Initiatives to provide a stable supply of registered nurses
Summary of key points
Critical thinking questions
Activities
References
CHAPTER 3 Nursing’s pathway to professionalism
Learning outcomes
Characteristics of a profession
FIG 3-1 According to experts, professionals are motivated by altruism, a desire to help others.
From occupation to profession
Professional preparation
Professional commitment
Interprofessionality
TABLE 3-1 COMPARISON OF CHARACTERISTICS OF OCCUPATIONS AND PROFESSIONS
Nursing’s pathway to professionalism
Kelly’s criteria
“The services provided are vital to humanity and the welfare of society.”
“There is a special body of knowledge that is continually enlarged through research.”
“The services involve intellectual activities; individual responsibility (accountability) is a strong feature.”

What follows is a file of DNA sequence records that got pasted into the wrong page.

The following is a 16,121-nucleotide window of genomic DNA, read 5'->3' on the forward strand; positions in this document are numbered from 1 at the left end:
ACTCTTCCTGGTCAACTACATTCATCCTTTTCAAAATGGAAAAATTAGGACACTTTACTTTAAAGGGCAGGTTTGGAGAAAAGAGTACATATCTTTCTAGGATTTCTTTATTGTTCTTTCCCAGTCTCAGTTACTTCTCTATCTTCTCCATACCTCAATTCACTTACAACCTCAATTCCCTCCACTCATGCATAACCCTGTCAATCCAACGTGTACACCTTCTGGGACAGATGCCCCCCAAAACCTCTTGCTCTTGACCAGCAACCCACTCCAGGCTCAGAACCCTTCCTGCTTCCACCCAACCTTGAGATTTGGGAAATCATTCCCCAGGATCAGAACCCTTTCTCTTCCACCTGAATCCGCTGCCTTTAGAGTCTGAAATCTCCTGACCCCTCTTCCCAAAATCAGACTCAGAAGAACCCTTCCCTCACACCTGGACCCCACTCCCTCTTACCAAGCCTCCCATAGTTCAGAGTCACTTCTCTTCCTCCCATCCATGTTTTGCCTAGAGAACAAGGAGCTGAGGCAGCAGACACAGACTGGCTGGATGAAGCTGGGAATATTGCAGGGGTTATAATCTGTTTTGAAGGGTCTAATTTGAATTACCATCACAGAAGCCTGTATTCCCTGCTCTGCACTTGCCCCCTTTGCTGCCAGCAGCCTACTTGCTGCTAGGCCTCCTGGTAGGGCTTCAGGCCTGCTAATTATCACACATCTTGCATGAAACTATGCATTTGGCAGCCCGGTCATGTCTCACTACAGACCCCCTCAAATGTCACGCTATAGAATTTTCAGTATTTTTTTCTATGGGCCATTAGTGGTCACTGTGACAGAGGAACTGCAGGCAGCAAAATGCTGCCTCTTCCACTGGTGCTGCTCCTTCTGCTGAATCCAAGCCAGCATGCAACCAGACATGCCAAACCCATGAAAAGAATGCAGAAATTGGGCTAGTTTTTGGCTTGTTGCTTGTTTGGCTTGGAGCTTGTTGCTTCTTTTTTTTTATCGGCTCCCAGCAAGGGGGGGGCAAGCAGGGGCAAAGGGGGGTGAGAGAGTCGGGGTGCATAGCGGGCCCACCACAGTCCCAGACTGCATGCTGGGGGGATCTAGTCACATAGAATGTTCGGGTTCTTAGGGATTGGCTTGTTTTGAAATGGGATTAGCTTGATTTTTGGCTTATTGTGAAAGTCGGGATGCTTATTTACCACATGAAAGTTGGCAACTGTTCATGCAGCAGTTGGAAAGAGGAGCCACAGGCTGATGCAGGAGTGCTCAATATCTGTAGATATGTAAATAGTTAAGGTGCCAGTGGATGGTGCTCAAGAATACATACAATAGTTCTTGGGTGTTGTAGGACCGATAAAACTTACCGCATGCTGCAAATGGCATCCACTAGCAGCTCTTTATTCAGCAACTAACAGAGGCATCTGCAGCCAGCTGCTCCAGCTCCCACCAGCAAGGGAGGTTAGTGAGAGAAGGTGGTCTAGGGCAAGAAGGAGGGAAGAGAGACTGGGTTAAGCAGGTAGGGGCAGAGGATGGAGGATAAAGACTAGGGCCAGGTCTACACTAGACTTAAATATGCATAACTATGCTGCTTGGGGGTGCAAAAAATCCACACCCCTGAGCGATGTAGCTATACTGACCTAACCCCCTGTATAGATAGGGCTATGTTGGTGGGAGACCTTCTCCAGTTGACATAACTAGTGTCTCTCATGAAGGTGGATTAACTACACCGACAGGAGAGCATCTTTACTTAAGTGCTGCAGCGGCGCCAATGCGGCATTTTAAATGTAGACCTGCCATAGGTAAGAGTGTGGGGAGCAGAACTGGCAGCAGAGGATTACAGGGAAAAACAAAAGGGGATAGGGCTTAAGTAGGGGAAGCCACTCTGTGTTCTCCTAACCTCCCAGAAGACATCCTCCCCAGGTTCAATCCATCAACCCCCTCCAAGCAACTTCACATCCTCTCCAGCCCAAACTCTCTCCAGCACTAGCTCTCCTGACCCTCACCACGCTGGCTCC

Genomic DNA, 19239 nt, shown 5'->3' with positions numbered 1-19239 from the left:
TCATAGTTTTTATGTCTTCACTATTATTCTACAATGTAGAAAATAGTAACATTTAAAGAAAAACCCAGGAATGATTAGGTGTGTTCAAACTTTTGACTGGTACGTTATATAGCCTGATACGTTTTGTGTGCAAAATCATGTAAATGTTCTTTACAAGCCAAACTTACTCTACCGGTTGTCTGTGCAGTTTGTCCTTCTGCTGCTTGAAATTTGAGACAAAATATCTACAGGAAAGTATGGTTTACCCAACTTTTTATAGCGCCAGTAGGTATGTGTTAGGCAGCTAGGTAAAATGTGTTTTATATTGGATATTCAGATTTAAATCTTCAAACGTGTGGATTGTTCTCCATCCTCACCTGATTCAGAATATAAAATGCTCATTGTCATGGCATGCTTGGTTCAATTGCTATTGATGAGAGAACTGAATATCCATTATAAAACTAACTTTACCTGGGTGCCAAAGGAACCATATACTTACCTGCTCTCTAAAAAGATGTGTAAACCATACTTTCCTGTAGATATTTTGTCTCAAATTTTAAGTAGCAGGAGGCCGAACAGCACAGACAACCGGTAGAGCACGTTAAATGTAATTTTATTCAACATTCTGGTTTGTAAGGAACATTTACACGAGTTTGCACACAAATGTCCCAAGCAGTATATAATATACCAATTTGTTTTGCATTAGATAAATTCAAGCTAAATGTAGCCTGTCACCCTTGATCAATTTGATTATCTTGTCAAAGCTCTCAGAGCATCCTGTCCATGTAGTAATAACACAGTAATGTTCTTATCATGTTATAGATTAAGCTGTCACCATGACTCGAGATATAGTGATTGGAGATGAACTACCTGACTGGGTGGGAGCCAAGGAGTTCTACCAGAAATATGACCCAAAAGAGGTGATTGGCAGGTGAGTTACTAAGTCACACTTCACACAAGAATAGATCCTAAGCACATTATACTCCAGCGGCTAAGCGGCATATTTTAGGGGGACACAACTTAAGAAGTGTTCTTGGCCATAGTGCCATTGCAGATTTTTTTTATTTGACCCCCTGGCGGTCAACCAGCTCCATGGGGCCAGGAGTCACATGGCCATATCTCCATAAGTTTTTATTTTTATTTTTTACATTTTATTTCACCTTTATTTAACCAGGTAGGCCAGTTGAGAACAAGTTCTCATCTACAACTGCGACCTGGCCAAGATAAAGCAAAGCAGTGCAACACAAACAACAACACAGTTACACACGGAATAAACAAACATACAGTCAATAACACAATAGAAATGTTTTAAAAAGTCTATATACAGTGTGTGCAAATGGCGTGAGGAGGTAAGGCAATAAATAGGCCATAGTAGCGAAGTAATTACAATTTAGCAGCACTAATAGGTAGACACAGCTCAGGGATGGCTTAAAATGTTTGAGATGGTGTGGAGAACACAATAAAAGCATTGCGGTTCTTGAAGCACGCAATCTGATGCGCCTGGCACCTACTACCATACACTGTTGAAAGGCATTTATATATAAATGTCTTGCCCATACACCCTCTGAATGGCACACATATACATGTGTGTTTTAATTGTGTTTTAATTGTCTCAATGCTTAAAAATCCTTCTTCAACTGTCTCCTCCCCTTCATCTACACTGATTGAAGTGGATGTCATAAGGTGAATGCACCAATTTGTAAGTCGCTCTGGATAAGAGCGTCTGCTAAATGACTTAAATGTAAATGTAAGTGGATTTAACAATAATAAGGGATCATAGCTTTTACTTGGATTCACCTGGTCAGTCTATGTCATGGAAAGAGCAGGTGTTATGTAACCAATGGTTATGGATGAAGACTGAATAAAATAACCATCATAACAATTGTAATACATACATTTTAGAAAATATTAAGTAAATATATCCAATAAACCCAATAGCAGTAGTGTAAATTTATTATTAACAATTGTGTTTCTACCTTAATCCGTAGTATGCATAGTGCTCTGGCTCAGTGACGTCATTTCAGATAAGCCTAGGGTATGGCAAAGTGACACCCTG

“Practitioners are educated in institutions of higher learning.”
“Practitioners are relatively independent and control their own policies and activities (autonomy).”
“Practitioners are motivated by service (altruism) and consider their work an important component of their lives.”
“There is a code of ethics to guide the decisions and conduct of practitioners.”
FIG 3-2 The Wheel of Professionalism in nursing.
BOX 3-1 THE FLORENCE NIGHTINGALE PLEDGE
“There is an organization (association) that encourages and supports high standards of practice.”
Miller’s wheel of professionalism in nursing
Standards established by the profession itself
Nursing’s social policy statement: The essence of the profession
A contract with society
Nursing: Scope and standards of practice
The code of ethics for nurses
BOX 3-2 SELF-ASSESSMENT: AM I A PATIENT-CENTERED NURSE?
Collegiality as an attribute of the professional nurse
Barriers to professionalism in nursing
Varying levels of education for entry into practice
BOX 3-3 POINTS ON PROFESSIONALISM
Gender issues
Historical influences
BOX 3-4 REPAVING THE PATH TO PROFESSIONALISM IN NURSING EDUCATION
Isabel Hampton Robb.